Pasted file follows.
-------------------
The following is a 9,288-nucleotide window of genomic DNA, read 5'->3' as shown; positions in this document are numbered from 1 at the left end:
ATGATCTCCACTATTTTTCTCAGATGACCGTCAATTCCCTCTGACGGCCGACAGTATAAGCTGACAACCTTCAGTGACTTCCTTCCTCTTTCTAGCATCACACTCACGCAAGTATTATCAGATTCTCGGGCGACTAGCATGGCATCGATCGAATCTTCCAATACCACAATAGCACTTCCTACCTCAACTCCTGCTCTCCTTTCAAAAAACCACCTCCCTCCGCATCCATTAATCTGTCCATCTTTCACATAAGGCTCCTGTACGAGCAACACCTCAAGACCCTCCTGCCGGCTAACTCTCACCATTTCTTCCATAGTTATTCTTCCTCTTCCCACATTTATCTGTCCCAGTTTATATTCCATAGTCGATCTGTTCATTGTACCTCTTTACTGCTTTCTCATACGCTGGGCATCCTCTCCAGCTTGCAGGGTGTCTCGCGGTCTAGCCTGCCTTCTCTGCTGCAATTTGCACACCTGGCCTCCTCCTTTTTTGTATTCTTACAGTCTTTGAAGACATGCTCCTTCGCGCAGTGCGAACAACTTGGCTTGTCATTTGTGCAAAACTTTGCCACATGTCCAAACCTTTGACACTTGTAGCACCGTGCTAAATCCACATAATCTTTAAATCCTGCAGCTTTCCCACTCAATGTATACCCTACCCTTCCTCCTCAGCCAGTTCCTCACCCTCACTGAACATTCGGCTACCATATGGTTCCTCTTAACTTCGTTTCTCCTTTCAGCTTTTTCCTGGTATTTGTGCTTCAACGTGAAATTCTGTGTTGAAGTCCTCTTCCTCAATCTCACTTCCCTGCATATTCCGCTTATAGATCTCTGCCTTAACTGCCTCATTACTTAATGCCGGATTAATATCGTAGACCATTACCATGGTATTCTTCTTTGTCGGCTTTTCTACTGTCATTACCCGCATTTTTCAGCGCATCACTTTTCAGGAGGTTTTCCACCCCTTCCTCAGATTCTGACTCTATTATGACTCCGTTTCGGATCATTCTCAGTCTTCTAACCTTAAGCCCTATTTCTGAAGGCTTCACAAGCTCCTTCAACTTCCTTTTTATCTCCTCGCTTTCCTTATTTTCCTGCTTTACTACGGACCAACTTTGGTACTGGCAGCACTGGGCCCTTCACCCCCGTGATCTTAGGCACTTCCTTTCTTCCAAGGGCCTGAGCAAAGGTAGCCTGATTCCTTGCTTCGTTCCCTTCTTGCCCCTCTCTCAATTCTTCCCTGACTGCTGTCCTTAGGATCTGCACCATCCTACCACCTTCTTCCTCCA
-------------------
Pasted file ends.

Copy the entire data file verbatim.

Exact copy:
The following is a 9,288-nucleotide window of genomic DNA, read 5'->3' as shown; positions in this document are numbered from 1 at the left end:
ATGATCTCCACTATTTTTCTCAGATGACCGTCAATTCCCTCTGACGGCCGACAGTATAAGCTGACAACCTTCAGTGACTTCCTTCCTCTTTCTAGCATCACACTCACGCAAGTATTATCAGATTCTCGGGCGACTAGCATGGCATCGATCGAATCTTCCAATACCACAATAGCACTTCCTACCTCAACTCCTGCTCTCCTTTCAAAAAACCACCTCCCTCCGCATCCATTAATCTGTCCATCTTTCACATAAGGCTCCTGTACGAGCAACACCTCAAGACCCTCCTGCCGGCTAACTCTCACCATTTCTTCCATAGTTATTCTTCCTCTTCCCACATTTATCTGTCCCAGTTTATATTCCATAGTCGATCTGTTCATTGTACCTCTTTACTGCTTTCTCATACGCTGGGCATCCTCTCCAGCTTGCAGGGTGTCTCGCGGTCTAGCCTGCCTTCTCTGCTGCAATTTGCACACCTGGCCTCCTCCTTTTTTGTATTCTTACAGTCTTTGAAGACATGCTCCTTCGCGCAGTGCGAACAACTTGGCTTGTCATTTGTGCAAAACTTTGCCACATGTCCAAACCTTTGACACTTGTAGCACCGTGCTAAATCCACATAATCTTTAAATCCTGCAGCTTTCCCACTCAATGTATACCCTACCCTTCCTCCTCAGCCAGTTCCTCACCCTCACTGAACATTCGGCTACCATATGGTTCCTCTTAACTTCGTTTCTCCTTTCAGCTTTTTCCTGGTATTTGTGCTTCAACGTGAAATTCTGTGTTGAAGTCCTCTTCCTCAATCTCACTTCCCTGCATATTCCGCTTATAGATCTCTGCCTTAACTGCCTCATTACTTAATGCCGGATTAATATCGTAGACCATTACCATGGTATTCTTCTTTGTCGGCTTTTCTACTGTCATTACCCGCATTTTTCAGCGCATCACTTTTCAGGAGGTTTTCCACCCCTTCCTCAGATTCTGACTCTATTATGACTCCGTTTCGGATCATTCTCAGTCTTCTAACCTTAAGCCCTATTTCTGAAGGCTTCACAAGCTCCTTCAACTTCCTTTTTATCTCCTCGCTTTCCTTATTTTCCTGCTTTACTACGGACCAACTTTGGTACTGGCAGCACTGGGCCCTTCACCCCCGTGATCTTAGGCACTTCCTTTCTTCCAAGGGCCTGAGCAAAGGTAGCCTGATTCCTTGCTTCGTTCCCTTCTTGCCCCTCTCTCAATTCTTCCCTGACTGCTGTCCTTAGGATCTGCACCATCCTACCACCTTCTTCCTCCA